UK ivory trade ban

If you’ve read this blog or follow elephant-related news, you know one sticking point of banning ivory sales is what to do with antiquities on the market.  The UK has allowed sales of antiquities if either they are carved prior to 1947 or if they have a government certificate dating them prior to 1990, which is the year the international ivory trade was banned.

The big problem, of course, is that it isn’t terribly difficult for a seller to forge a certificate or lie about the age of ivory, and the consumer would likely be unaware they were buying illegal goods.  It is difficult even for experts to date ivory.

There has been a campaign to ban all ivory sales in the UK, and after years of hard work, it paid off.  From The Guardian:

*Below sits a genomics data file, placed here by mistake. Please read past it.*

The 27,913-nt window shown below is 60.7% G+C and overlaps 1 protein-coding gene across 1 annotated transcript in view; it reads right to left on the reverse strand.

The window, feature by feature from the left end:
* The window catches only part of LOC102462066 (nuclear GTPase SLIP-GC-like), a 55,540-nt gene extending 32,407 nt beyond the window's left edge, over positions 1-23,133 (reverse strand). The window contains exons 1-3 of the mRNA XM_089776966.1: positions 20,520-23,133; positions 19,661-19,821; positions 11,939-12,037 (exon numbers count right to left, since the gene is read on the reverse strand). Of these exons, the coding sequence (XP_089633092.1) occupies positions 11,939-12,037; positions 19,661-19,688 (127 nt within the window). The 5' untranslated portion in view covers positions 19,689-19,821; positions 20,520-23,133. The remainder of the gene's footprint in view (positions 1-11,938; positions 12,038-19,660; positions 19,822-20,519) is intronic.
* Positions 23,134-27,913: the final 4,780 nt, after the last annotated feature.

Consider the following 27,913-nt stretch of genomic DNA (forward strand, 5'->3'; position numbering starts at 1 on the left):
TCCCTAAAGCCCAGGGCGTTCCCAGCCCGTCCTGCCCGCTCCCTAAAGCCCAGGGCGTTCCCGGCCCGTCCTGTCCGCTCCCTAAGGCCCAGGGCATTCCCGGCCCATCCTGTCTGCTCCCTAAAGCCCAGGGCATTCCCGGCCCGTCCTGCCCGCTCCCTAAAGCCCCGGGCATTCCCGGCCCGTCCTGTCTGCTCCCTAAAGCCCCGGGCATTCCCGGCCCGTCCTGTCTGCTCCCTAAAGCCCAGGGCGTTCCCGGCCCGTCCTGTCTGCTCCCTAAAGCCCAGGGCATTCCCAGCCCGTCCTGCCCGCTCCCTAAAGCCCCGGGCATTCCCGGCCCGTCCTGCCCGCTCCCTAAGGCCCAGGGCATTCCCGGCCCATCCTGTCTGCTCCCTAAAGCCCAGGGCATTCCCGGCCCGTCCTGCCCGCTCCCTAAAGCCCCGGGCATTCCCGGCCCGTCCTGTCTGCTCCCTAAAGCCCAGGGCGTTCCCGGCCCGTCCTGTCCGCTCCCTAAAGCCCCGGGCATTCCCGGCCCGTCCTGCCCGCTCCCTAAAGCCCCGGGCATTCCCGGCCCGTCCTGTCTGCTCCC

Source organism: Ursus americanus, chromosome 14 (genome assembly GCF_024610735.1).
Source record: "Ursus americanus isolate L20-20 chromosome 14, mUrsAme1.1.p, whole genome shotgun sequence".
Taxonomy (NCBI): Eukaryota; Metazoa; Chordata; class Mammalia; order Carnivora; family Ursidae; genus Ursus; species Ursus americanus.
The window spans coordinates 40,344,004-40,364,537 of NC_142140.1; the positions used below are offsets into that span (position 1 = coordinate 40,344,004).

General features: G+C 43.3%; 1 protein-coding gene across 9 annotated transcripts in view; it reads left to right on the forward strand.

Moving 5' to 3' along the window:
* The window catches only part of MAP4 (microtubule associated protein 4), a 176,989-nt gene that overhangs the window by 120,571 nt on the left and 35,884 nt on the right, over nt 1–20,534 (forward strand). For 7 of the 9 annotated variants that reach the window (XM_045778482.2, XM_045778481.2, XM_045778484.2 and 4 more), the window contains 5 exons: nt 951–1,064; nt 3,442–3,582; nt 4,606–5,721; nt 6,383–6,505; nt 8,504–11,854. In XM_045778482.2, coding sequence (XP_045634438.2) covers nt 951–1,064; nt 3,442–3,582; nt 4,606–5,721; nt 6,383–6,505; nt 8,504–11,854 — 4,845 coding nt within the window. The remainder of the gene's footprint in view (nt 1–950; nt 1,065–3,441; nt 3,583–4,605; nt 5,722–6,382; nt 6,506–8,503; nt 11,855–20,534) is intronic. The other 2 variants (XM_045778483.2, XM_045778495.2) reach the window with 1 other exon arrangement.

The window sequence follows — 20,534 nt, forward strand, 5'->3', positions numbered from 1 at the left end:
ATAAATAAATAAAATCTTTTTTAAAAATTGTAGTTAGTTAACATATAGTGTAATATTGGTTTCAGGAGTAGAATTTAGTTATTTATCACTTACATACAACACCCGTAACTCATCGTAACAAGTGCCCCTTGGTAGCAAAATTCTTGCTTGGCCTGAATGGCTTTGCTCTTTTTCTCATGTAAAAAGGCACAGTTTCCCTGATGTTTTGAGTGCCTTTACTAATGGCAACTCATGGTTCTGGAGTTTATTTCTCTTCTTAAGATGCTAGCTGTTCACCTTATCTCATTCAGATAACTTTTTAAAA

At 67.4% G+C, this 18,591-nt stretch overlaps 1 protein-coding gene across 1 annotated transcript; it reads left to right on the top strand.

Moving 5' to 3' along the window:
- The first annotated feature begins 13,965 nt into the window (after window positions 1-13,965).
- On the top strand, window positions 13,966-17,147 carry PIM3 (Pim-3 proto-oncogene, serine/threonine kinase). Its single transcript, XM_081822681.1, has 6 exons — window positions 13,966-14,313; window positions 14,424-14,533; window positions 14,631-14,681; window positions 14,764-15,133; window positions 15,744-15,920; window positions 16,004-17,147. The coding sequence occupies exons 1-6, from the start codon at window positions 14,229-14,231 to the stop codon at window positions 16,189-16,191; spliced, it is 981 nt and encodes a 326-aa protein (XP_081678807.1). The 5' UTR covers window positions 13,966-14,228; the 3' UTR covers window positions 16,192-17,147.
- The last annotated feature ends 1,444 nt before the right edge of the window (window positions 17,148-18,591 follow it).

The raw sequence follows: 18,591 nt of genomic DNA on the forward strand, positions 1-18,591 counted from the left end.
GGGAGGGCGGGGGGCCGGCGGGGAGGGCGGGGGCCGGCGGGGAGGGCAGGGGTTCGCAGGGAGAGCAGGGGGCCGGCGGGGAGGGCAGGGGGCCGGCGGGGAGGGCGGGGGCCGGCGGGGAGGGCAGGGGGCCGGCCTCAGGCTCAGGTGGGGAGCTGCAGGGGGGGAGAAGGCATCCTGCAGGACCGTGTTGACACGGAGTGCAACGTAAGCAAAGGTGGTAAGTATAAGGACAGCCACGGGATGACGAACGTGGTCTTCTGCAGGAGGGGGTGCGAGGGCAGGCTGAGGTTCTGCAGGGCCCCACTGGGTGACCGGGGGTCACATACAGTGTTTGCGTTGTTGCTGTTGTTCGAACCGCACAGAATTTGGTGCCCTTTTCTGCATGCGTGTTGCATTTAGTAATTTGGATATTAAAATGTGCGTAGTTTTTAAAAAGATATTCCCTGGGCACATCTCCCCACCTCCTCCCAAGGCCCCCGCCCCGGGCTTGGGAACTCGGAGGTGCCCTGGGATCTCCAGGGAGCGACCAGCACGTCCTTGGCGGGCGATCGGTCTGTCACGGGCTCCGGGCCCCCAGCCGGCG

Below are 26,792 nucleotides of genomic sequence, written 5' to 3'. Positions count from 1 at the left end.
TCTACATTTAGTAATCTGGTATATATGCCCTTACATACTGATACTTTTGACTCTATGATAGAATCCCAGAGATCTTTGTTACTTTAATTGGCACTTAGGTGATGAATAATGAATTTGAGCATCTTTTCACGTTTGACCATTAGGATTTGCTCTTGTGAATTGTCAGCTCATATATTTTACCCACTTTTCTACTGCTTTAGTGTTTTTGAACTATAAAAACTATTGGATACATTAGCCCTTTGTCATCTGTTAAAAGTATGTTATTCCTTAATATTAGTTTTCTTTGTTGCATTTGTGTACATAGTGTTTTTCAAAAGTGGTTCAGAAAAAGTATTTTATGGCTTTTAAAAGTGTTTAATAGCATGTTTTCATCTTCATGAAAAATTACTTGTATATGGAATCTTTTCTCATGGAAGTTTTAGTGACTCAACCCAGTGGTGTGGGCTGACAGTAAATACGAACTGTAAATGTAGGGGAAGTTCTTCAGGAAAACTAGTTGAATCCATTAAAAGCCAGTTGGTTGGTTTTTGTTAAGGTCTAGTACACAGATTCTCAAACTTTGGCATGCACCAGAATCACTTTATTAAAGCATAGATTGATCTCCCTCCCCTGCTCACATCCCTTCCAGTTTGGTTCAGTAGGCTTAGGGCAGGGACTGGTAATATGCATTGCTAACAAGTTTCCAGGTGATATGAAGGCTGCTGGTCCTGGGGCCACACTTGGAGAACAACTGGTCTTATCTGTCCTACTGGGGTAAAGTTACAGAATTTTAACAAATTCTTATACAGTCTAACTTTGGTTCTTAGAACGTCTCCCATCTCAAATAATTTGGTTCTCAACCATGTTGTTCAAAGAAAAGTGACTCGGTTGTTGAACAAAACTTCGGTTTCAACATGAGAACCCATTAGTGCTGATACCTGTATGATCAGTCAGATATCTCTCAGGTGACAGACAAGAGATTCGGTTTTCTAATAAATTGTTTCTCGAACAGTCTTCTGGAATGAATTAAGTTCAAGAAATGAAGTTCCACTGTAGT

The UK government has bowed to campaigners and will ban the sale of ivory regardless of age, according to a new consultation.

The UK is the biggest exporter of legal ivory in the world and shutting down the trade will help prevent illegal ivory being laundered by criminals. More than 50 elephants are killed by poachers every day on average and the population of African elephants plunged by a third between 2007-14 alone, leading to warnings that the entire species could go extinct…

The government was put under pressure by a wide range of campaign groups and prominent individuals including the former Conservative leader William Hague, the primatologist Jane Goodall, Stephen Hawking and Ricky Gervais. Within the Tory party, the foreign secretary Boris Johnson and the former environment secretary Owen Paterson have pressed for a complete ban.